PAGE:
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United States Department of Agriculture

Agricultural Research Service

Title: Drainage Pipe Detector: Ground Penetrating Radar Shows Promise in Locating Buried Systems

Authors
item ALLRED, BARRY
item FAUSEY, NORMAN
item Peters, Leon - OHIO STATE UNIV.
item Chen, Chi-Chih - OHIO STATE UNIV.
item Daniels, Jeffrey - OHIO STATE UNIV.
item Youn, Hyoung-Sun - OHIO STATE UNIV.

Submitted to: Resource Engineering and Technology for a Sustainable World
Publication Type: Trade Journal
Publication Acceptance Date: October 20, 2002
Publication Date: December 20, 2002
Citation: Allred, B.J., Fausey, N.R., Peters, L., Chen, C., Daniels, J.J., Youn, H. 2002. Drainage pipe detector: ground penetrating radar shows promise in locating buried systems. Resource Engineering and Technology for a Sustainable World.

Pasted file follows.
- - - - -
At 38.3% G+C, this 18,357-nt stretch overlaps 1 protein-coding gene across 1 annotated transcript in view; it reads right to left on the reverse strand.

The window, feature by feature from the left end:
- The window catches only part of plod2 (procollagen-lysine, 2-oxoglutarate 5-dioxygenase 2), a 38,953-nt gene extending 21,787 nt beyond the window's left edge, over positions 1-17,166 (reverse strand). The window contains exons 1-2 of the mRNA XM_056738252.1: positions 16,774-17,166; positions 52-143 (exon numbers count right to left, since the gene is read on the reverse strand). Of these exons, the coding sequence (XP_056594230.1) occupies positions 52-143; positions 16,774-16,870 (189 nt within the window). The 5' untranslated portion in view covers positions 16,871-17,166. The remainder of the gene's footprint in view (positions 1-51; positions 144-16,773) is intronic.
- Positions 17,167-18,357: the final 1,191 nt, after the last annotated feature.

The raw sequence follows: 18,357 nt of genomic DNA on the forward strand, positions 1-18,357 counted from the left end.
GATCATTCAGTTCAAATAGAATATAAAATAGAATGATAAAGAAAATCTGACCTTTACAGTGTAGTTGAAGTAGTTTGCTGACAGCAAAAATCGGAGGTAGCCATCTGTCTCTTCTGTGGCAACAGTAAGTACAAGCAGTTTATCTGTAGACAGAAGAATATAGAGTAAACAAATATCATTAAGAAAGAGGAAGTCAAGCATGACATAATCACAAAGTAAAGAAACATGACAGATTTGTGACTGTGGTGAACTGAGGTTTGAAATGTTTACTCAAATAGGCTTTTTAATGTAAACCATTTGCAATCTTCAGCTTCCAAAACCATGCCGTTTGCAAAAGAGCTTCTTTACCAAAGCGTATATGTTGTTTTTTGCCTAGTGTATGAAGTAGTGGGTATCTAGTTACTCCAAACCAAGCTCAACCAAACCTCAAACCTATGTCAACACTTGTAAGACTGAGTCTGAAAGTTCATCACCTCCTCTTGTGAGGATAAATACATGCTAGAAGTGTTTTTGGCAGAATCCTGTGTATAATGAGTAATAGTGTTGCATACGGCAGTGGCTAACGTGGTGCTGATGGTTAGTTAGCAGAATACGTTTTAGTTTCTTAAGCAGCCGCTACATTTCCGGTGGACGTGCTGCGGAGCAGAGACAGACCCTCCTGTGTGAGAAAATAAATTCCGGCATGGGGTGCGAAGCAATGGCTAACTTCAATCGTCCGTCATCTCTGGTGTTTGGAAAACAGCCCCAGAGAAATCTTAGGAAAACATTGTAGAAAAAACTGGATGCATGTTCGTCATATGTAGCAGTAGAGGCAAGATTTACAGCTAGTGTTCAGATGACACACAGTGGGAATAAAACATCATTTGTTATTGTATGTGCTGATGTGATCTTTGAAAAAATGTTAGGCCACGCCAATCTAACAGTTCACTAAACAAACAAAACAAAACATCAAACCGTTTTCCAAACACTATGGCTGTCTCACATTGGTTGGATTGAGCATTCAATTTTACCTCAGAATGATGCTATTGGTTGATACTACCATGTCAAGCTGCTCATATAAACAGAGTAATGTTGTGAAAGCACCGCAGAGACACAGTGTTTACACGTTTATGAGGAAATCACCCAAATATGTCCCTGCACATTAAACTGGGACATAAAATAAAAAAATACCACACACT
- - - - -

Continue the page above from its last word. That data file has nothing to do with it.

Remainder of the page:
Technical Abstract: One of the more frustrating problems confronting farmers and land improvement contractors in the Midwestern United States involves locating buried agricultural drainage pipes. Conventional geophysical methods, particularly ground penetrating radar (GPR), presently being used for environmental and construction engineering applications, can potentially provide a solution to this problem. Scientists and engineers from the USDA-Agricultural Research Service, The Ohio State University (OSU) ElectroScience Laboratory, and the OSU Department of Geological Sciences collaborated in an extensive study funded by the Ohio Agricultural Research and Development Center. They found that GPR was quite successful in detecting clay tile and corrugated plactic tubing drainage pipe down to depths of around 3 feet (1 meter) in a variety of different soil materials. GPR grid surveys were conducted in Ohio at 11 test plots containing subsurface drainage systems. The technology proved to be 81 percent effective in locating the total amount of pipe present.

Last Modified: 9/10/2014
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